I was walking down Bedford Ave right alongside the park, attempting fearlessness when I noticed a drunk, homeless guy with his shirt off coming towards me. He was mumbling to himself and walking a few feet this way, than that way. He swung his beer bottle in his hand and from far away I couldn’t tell if he was angry or just really drunk or both. I was terrified but I didn’t want to show my fear by crossing the street to avoid him. I convinced myself that a real city person wouldn’t do that. So, against my instincts, I kept walking towards him, playing it cool. Then I noticed coming up behind the drunk guy was a nice looking man about my age who I thought if anything bad happened would save me. I don’t know why I put my faith in this stranger but he seemed nice, or at least, he didn’t seem like a drunk, homeless man that was potentially really angry. The drunk guy passed me. I starred forward not even acknowledging him and nothing happened. He went on his way, I went on my way. I relaxed. I was just paranoid. The nice looking man was getting closer. When he was about six feet away, I nodded politely and said,
He nodded back but right as he was about to pass me, he jumped in front of me and grabbed my boob. My purse was wrapped around me like a shoulder bag so it was actually separating my boobs. One boob. Two boobs. He grabbed one, squeezed it hard and then ran into the park.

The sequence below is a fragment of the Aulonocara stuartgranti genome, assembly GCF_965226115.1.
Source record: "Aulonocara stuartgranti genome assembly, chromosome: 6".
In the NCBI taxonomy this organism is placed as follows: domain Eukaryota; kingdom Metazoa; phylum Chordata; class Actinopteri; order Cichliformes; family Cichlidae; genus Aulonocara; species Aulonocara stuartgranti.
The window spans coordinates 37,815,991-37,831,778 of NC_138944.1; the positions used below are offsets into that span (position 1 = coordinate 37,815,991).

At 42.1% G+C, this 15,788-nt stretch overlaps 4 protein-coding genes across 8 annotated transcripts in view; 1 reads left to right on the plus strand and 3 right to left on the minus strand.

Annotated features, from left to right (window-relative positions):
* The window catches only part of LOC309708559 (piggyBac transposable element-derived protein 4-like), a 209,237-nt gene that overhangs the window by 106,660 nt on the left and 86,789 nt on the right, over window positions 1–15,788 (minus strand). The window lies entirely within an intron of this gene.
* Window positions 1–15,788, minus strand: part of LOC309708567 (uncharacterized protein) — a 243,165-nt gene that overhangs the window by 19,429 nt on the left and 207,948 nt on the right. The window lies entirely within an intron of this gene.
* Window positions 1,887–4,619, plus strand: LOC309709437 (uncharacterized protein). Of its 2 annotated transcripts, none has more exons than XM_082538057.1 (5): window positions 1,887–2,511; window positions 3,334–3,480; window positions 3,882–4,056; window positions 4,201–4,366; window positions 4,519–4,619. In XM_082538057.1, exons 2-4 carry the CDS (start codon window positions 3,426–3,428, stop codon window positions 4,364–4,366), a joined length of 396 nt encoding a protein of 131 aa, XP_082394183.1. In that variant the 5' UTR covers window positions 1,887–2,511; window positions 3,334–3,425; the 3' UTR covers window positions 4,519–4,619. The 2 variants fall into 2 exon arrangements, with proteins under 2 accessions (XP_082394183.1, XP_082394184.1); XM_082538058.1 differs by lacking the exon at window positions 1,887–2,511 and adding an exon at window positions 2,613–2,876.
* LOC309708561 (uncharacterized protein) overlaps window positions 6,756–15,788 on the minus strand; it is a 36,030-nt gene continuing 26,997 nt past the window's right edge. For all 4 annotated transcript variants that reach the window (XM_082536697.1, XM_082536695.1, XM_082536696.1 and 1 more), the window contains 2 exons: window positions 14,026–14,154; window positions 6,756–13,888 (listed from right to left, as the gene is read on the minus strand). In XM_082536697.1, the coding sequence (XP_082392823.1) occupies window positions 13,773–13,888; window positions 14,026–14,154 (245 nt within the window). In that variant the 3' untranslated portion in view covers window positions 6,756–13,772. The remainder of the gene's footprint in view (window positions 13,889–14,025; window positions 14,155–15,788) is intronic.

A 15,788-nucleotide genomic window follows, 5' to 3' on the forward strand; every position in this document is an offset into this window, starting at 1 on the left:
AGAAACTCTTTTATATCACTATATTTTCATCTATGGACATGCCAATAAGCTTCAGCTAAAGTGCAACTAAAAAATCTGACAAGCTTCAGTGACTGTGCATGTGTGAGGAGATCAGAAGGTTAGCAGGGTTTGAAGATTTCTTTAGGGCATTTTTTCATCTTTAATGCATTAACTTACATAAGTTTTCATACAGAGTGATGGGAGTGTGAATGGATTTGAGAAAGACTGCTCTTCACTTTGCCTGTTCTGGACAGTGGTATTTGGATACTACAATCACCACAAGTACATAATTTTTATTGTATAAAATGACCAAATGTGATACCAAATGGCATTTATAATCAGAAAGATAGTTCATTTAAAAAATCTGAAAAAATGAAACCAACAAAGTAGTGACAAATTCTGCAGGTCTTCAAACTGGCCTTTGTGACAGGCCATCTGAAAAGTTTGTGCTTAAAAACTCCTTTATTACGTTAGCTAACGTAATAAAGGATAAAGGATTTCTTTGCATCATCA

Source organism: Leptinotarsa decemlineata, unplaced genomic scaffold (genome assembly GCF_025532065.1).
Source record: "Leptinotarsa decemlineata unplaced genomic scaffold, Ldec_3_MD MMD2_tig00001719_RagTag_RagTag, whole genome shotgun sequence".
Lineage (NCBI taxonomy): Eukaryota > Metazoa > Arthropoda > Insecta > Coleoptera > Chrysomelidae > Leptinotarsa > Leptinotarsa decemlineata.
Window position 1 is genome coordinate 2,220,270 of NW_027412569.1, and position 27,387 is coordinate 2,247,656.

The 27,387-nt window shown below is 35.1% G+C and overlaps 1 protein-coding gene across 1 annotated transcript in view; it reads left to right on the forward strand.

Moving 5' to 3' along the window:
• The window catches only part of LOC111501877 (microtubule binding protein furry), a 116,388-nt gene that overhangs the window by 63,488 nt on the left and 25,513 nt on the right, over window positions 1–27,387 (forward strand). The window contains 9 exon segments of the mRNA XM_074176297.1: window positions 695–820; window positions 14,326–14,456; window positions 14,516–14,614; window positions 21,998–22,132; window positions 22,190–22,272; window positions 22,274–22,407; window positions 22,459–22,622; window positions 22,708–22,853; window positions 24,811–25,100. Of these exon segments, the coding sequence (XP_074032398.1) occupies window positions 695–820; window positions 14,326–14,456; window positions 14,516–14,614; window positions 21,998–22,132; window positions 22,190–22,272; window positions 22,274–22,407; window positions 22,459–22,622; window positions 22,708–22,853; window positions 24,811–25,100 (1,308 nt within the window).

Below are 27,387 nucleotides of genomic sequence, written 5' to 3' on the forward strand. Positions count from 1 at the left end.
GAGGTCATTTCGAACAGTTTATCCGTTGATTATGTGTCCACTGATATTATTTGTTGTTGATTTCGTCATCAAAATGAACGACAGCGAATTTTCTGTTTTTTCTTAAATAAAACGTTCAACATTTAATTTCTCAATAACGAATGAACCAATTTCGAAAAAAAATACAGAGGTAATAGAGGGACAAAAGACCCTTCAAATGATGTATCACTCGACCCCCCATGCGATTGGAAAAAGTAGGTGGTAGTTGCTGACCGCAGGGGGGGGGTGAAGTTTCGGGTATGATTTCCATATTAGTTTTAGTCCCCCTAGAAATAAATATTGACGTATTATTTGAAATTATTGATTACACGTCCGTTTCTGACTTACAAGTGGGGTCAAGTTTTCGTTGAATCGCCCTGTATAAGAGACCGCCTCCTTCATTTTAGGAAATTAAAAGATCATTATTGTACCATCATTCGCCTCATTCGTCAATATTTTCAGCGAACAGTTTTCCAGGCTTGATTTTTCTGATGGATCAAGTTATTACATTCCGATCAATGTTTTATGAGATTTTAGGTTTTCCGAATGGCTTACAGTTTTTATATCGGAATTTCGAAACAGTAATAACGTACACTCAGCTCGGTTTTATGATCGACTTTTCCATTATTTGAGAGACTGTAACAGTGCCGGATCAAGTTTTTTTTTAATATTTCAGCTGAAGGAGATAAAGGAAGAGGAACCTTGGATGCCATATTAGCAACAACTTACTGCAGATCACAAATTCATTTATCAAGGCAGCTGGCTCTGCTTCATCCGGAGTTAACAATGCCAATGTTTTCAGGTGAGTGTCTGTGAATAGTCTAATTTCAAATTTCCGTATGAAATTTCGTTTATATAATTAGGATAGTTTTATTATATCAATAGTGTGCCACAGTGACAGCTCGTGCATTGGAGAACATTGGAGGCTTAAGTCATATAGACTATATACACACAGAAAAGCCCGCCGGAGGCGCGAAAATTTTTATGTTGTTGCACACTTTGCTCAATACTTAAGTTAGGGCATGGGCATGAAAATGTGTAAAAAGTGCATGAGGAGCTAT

I threw my arms up.
“What the fuck?!” I yelled.
I wasn’t scared anymore. I was angry. Who did this guy think he was? He ran into the park about fifty feet, then stopped and looked at me as if I was supposed to chase after him. I wanted to. I wanted to yell and hit him but some part of me knew that that was not a good idea and instead all I could find it in me to yell was,
“Please, don’t touch my boob, sir!”
I immediately called for a car service because I felt that this incident justified spending six bucks to get home safely.
“I’m on Bedford Ave,” I yelled into my phone. “By the high school.”
The operator asked for the cross street.
“I don’t know,” I said. “By the high school!!”
At this point, the homeless guy started swaggering towards me concerned and asked,
“Are you okay, Miss?”
“I’m fine!” I snapped because I was in survival mode and everyone was the enemy. Abandon Ship! I was no longer afraid, I was just angry.
The car service arrived and I quickly got in.
“Take me to Driggs and Kingsland, please. Some guy just grabbed my boob.”
I could see the driver’s eyes in the rear view mirror. He chuckled. I turned to look back at the boob grabber nice guy and the drunken homeless man through the car window. They were both still standing where I’d left them. The boob grabber in the middle of the park waiting for his next attack and the drunk standing in the street watching me drive off to safety.
“Where are you from?” the driver asked me.
“Seattle,” I said.
“It rains a lot there,” he said.
“Yep,” I replied. “It rains a lot but there aren’t any rats.”
“Every city has rats,” he said.
“Well this city has a lot of them.”
We spent the rest of the drive in silence. My boob felt cold, like an orange from the refrigerator.